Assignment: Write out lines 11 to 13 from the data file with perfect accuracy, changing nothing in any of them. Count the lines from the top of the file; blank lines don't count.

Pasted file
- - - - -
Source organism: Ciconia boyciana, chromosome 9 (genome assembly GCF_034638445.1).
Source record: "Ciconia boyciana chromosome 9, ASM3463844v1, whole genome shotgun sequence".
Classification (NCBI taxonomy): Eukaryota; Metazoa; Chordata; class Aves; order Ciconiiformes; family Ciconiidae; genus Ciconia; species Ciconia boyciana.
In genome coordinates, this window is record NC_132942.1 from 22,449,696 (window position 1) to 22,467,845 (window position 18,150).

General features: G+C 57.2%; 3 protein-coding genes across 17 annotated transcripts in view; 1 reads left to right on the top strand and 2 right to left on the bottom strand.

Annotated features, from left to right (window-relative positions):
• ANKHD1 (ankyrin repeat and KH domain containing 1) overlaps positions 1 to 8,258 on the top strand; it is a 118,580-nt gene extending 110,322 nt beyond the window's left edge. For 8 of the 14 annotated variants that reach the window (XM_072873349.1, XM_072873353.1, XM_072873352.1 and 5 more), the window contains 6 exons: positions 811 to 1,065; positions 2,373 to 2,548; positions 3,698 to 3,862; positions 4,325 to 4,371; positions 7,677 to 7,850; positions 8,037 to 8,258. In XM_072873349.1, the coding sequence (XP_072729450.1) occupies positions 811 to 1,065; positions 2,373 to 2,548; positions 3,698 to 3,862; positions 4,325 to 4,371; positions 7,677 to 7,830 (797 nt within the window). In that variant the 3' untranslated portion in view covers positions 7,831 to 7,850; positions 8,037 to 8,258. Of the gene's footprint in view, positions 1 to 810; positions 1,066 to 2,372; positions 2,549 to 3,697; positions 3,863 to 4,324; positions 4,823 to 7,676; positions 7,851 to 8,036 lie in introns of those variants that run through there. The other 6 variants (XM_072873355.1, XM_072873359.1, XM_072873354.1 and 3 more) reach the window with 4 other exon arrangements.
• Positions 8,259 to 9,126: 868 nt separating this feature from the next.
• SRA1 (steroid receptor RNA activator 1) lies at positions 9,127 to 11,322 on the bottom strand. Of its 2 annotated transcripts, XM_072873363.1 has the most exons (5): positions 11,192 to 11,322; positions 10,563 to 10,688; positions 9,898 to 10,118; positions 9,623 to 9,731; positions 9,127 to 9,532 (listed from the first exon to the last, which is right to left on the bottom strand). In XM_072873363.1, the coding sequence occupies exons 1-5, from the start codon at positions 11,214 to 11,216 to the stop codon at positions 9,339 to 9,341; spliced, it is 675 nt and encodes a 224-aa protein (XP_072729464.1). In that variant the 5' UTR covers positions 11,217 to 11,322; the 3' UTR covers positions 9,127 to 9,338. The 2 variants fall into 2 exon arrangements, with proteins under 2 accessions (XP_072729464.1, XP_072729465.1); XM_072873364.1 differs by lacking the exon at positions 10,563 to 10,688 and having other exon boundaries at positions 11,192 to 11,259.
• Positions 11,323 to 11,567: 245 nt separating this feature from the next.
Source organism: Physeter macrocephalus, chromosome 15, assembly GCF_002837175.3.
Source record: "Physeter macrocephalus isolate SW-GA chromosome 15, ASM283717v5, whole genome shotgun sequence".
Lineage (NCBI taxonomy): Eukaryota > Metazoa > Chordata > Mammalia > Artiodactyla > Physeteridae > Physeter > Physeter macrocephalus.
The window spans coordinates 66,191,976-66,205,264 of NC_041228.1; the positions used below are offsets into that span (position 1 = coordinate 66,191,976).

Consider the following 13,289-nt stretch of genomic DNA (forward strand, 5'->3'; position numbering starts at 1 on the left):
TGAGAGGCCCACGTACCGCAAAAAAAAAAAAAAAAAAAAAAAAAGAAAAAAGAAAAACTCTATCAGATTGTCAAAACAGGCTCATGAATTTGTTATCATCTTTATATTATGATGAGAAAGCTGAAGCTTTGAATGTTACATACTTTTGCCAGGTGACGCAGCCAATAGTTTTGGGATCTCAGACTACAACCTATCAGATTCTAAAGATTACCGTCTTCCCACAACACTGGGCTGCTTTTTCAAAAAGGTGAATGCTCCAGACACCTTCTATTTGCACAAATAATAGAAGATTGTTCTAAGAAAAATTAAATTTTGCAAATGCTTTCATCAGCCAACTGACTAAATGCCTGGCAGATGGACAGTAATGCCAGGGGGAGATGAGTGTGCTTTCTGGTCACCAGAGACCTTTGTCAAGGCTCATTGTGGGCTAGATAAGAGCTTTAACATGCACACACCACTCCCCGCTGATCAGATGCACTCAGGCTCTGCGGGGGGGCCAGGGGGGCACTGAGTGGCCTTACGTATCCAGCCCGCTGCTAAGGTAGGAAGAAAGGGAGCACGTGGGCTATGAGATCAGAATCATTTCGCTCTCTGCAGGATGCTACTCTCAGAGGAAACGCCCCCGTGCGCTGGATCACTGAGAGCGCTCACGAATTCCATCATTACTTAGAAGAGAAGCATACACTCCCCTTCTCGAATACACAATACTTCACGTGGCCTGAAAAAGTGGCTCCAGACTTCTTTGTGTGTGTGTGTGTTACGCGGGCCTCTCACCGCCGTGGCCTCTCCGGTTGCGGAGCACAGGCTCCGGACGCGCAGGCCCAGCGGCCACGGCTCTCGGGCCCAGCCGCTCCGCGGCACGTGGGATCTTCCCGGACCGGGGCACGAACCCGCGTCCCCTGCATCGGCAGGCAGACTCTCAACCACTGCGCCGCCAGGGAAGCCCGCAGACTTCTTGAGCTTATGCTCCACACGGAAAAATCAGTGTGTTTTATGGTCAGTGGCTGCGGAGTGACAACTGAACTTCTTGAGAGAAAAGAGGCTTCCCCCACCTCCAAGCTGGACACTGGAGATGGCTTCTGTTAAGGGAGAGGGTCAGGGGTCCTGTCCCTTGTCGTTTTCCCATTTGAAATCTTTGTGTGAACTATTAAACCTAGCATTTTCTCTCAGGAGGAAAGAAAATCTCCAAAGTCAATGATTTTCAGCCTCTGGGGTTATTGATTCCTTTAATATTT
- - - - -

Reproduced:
Source organism: Physeter macrocephalus, chromosome 15, assembly GCF_002837175.3.
Source record: "Physeter macrocephalus isolate SW-GA chromosome 15, ASM283717v5, whole genome shotgun sequence".
Lineage (NCBI taxonomy): Eukaryota > Metazoa > Chordata > Mammalia > Artiodactyla > Physeteridae > Physeter > Physeter macrocephalus.